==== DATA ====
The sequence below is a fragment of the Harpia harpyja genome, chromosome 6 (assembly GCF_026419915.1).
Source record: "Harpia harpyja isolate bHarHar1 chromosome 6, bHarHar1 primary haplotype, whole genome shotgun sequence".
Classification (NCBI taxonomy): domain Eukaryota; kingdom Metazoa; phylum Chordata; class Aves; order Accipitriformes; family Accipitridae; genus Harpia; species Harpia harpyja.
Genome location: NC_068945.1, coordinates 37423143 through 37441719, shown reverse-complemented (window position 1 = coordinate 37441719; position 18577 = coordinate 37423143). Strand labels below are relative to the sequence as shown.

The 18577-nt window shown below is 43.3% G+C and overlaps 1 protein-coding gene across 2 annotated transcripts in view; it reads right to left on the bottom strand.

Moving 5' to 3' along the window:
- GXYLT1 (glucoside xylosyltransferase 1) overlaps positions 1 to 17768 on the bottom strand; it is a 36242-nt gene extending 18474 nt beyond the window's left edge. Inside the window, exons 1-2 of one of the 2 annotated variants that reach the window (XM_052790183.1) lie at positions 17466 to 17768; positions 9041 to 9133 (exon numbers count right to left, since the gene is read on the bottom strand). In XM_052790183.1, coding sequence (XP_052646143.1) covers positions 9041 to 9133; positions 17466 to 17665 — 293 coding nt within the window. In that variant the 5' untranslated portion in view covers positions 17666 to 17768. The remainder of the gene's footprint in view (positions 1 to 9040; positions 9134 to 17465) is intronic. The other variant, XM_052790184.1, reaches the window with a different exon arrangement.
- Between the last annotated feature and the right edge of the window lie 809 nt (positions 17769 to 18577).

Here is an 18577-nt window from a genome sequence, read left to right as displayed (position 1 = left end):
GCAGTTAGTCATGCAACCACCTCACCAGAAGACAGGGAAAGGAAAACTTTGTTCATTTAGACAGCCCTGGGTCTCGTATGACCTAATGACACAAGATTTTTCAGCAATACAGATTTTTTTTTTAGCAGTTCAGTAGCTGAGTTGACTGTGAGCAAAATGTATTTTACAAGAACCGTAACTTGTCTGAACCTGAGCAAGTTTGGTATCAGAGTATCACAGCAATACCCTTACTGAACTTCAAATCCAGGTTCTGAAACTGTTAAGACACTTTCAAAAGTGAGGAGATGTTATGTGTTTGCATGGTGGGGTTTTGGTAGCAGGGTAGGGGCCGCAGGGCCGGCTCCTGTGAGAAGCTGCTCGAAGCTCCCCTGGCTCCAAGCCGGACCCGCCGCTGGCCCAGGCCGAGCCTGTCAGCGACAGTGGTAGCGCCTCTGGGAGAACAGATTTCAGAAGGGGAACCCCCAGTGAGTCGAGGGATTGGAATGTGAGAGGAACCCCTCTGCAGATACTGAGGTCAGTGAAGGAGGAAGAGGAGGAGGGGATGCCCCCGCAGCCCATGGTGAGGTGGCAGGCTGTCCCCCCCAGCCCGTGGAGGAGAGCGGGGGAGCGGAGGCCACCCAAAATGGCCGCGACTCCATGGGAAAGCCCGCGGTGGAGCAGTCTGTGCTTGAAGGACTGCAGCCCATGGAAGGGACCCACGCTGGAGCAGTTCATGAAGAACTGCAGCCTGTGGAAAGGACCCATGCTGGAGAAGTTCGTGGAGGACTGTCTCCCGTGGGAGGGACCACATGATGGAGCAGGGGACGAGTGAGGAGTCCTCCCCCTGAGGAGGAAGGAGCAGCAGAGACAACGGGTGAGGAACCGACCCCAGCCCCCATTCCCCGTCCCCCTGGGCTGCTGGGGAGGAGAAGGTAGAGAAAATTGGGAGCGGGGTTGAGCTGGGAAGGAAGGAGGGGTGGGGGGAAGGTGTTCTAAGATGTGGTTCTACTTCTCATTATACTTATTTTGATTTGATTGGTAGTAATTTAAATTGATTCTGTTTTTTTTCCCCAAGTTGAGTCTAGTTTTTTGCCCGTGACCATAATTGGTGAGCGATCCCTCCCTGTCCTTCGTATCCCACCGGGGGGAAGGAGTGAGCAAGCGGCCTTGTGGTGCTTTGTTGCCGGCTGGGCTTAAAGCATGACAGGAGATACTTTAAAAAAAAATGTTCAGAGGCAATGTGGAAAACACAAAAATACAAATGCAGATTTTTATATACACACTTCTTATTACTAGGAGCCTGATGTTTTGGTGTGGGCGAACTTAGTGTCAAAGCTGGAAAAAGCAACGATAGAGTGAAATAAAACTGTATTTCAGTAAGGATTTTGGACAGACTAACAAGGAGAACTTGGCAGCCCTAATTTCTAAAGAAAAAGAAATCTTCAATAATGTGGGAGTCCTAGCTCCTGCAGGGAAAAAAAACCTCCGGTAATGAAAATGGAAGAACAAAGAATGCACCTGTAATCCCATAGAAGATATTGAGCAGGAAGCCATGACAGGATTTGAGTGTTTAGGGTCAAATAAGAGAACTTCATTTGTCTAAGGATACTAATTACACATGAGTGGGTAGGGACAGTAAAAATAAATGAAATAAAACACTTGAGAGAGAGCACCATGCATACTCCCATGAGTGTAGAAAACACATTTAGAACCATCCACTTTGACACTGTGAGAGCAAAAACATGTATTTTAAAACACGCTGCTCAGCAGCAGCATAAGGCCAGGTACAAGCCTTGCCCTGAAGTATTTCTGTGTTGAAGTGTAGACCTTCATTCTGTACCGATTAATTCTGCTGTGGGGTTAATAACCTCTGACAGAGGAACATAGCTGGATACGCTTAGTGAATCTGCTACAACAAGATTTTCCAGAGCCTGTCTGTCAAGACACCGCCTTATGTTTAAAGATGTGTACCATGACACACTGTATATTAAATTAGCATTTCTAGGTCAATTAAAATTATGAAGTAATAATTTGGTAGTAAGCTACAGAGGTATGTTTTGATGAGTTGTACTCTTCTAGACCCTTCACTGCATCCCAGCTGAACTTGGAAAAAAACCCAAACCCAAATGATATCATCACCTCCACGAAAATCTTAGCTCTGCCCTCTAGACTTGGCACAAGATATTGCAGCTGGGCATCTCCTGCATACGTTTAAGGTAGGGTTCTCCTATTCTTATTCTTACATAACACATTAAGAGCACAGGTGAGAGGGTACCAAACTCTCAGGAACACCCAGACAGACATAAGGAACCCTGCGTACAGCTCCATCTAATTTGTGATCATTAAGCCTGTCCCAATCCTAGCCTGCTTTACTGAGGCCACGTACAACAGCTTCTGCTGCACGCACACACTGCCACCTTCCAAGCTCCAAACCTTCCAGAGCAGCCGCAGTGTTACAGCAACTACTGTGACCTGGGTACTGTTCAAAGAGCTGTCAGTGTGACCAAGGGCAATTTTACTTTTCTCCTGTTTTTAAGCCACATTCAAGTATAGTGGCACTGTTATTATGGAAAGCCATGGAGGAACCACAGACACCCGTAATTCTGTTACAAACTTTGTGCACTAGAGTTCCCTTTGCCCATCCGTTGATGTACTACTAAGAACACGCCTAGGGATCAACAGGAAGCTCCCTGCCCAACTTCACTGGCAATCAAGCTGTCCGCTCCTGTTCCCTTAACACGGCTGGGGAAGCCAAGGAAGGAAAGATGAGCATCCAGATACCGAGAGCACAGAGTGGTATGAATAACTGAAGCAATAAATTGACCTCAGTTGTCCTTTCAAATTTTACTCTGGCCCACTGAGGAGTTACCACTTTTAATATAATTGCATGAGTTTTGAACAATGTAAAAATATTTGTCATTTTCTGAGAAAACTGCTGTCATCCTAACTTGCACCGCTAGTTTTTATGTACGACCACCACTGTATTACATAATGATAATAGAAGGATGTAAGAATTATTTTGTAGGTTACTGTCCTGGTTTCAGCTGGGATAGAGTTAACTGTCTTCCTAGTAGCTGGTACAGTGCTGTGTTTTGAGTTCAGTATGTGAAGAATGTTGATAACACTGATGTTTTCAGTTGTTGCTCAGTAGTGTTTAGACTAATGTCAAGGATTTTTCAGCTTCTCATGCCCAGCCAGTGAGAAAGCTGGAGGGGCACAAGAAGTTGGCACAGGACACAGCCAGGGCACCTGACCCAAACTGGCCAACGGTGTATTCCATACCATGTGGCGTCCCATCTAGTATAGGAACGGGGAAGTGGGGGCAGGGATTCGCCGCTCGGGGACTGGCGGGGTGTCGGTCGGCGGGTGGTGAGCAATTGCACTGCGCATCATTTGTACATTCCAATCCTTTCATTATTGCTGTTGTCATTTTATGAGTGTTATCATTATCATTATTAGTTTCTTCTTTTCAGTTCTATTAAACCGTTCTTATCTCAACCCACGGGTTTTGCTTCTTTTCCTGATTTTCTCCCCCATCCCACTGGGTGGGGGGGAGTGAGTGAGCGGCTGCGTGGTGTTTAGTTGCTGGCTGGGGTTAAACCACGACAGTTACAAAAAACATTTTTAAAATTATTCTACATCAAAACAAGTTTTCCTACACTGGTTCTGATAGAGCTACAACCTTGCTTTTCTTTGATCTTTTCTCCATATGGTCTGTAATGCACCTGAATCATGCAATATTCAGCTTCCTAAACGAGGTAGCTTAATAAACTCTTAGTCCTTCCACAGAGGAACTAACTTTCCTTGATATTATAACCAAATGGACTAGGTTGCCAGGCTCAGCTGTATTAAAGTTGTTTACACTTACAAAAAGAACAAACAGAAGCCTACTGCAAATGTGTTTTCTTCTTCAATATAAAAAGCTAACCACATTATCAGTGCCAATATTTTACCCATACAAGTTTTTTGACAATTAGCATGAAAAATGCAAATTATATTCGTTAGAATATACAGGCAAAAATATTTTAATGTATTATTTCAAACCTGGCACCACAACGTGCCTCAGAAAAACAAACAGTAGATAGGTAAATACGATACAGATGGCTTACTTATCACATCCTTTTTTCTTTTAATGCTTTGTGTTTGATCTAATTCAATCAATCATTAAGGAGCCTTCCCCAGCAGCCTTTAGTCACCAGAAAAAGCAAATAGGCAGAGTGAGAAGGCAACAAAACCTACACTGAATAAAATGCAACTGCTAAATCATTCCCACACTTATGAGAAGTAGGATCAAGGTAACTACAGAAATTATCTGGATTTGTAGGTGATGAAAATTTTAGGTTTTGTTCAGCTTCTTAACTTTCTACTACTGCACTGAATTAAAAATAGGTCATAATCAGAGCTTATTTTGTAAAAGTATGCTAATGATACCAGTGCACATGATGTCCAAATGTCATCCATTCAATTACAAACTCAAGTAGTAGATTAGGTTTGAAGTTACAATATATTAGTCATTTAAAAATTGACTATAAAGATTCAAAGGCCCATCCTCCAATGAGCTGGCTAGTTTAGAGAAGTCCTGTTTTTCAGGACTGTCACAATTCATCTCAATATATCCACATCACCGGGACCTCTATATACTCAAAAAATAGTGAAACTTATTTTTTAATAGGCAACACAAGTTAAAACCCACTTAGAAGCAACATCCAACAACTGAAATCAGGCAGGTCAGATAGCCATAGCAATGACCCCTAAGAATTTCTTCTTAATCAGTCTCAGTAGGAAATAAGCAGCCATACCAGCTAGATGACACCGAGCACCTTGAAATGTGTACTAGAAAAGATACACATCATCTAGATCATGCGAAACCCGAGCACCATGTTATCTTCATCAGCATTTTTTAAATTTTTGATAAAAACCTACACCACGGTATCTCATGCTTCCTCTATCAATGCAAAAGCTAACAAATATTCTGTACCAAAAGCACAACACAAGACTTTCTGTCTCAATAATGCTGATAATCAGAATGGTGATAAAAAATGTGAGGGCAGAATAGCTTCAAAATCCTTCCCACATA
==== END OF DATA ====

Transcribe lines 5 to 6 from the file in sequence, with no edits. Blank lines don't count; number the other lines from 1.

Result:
The 18577-nt window shown below is 43.3% G+C and overlaps 1 protein-coding gene across 2 annotated transcripts in view; it reads right to left on the bottom strand.

Moving 5' to 3' along the window: